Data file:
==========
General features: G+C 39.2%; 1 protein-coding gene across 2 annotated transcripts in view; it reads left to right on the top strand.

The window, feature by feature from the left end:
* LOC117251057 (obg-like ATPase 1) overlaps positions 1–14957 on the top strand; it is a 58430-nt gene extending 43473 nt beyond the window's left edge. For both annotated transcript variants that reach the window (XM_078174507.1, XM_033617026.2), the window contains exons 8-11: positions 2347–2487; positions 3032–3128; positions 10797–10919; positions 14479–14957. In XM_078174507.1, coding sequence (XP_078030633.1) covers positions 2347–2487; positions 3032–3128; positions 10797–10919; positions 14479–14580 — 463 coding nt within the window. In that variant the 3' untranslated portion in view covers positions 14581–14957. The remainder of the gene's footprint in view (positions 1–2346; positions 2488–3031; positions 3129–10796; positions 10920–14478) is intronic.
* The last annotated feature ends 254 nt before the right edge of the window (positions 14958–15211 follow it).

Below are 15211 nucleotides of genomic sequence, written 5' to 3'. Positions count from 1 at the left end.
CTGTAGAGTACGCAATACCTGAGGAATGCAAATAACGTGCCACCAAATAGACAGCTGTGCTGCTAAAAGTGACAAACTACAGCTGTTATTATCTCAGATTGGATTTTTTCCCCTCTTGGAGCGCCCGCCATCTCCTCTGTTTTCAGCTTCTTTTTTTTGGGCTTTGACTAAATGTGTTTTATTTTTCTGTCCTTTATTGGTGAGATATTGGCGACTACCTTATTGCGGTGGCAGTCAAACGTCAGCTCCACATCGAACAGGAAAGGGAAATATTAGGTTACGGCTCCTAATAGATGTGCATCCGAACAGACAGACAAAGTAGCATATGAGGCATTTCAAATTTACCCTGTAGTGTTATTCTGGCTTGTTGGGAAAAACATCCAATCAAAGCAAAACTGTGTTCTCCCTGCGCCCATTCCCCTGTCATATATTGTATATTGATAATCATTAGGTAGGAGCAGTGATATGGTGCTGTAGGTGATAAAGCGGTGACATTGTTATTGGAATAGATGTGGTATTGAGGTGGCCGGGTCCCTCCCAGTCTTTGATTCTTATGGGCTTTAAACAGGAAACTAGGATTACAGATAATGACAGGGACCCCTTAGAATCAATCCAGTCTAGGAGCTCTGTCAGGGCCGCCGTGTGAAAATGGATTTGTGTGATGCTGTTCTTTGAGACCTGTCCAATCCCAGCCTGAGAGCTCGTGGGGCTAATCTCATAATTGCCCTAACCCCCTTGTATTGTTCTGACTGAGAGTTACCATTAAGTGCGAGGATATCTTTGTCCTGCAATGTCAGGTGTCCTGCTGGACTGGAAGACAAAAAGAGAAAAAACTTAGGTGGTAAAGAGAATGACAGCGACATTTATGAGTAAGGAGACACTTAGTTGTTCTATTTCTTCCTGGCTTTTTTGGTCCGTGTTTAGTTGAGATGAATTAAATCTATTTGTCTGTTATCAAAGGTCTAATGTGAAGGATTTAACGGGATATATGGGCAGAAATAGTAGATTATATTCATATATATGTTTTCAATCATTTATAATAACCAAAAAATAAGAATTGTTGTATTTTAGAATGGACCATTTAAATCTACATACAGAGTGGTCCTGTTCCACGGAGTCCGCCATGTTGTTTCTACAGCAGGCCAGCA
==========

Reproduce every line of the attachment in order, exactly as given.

General features: G+C 39.2%; 1 protein-coding gene across 2 annotated transcripts in view; it reads left to right on the top strand.

The window, feature by feature from the left end:
* LOC117251057 (obg-like ATPase 1) overlaps positions 1–14957 on the top strand; it is a 58430-nt gene extending 43473 nt beyond the window's left edge. For both annotated transcript variants that reach the window (XM_078174507.1, XM_033617026.2), the window contains exons 8-11: positions 2347–2487; positions 3032–3128; positions 10797–10919; positions 14479–14957. In XM_078174507.1, coding sequence (XP_078030633.1) covers positions 2347–2487; positions 3032–3128; positions 10797–10919; positions 14479–14580 — 463 coding nt within the window. In that variant the 3' untranslated portion in view covers positions 14581–14957. The remainder of the gene's footprint in view (positions 1–2346; positions 2488–3031; positions 3129–10796; positions 10920–14478) is intronic.
* The last annotated feature ends 254 nt before the right edge of the window (positions 14958–15211 follow it).

Below are 15211 nucleotides of genomic sequence, written 5' to 3'. Positions count from 1 at the left end.
CTGTAGAGTACGCAATACCTGAGGAATGCAAATAACGTGCCACCAAATAGACAGCTGTGCTGCTAAAAGTGACAAACTACAGCTGTTATTATCTCAGATTGGATTTTTTCCCCTCTTGGAGCGCCCGCCATCTCCTCTGTTTTCAGCTTCTTTTTTTTGGGCTTTGACTAAATGTGTTTTATTTTTCTGTCCTTTATTGGTGAGATATTGGCGACTACCTTATTGCGGTGGCAGTCAAACGTCAGCTCCACATCGAACAGGAAAGGGAAATATTAGGTTACGGCTCCTAATAGATGTGCATCCGAACAGACAGACAAAGTAGCATATGAGGCATTTCAAATTTACCCTGTAGTGTTATTCTGGCTTGTTGGGAAAAACATCCAATCAAAGCAAAACTGTGTTCTCCCTGCGCCCATTCCCCTGTCATATATTGTATATTGATAATCATTAGGTAGGAGCAGTGATATGGTGCTGTAGGTGATAAAGCGGTGACATTGTTATTGGAATAGATGTGGTATTGAGGTGGCCGGGTCCCTCCCAGTCTTTGATTCTTATGGGCTTTAAACAGGAAACTAGGATTACAGATAATGACAGGGACCCCTTAGAATCAATCCAGTCTAGGAGCTCTGTCAGGGCCGCCGTGTGAAAATGGATTTGTGTGATGCTGTTCTTTGAGACCTGTCCAATCCCAGCCTGAGAGCTCGTGGGGCTAATCTCATAATTGCCCTAACCCCCTTGTATTGTTCTGACTGAGAGTTACCATTAAGTGCGAGGATATCTTTGTCCTGCAATGTCAGGTGTCCTGCTGGACTGGAAGACAAAAAGAGAAAAAACTTAGGTGGTAAAGAGAATGACAGCGACATTTATGAGTAAGGAGACACTTAGTTGTTCTATTTCTTCCTGGCTTTTTTGGTCCGTGTTTAGTTGAGATGAATTAAATCTATTTGTCTGTTATCAAAGGTCTAATGTGAAGGATTTAACGGGATATATGGGCAGAAATAGTAGATTATATTCATATATATGTTTTCAATCATTTATAATAACCAAAAAATAAGAATTGTTGTATTTTAGAATGGACCATTTAAATCTACATACAGAGTGGTCCTGTTCCACGGAGTCCGCCATGTTGTTTCTACAGCAGGCCAGCA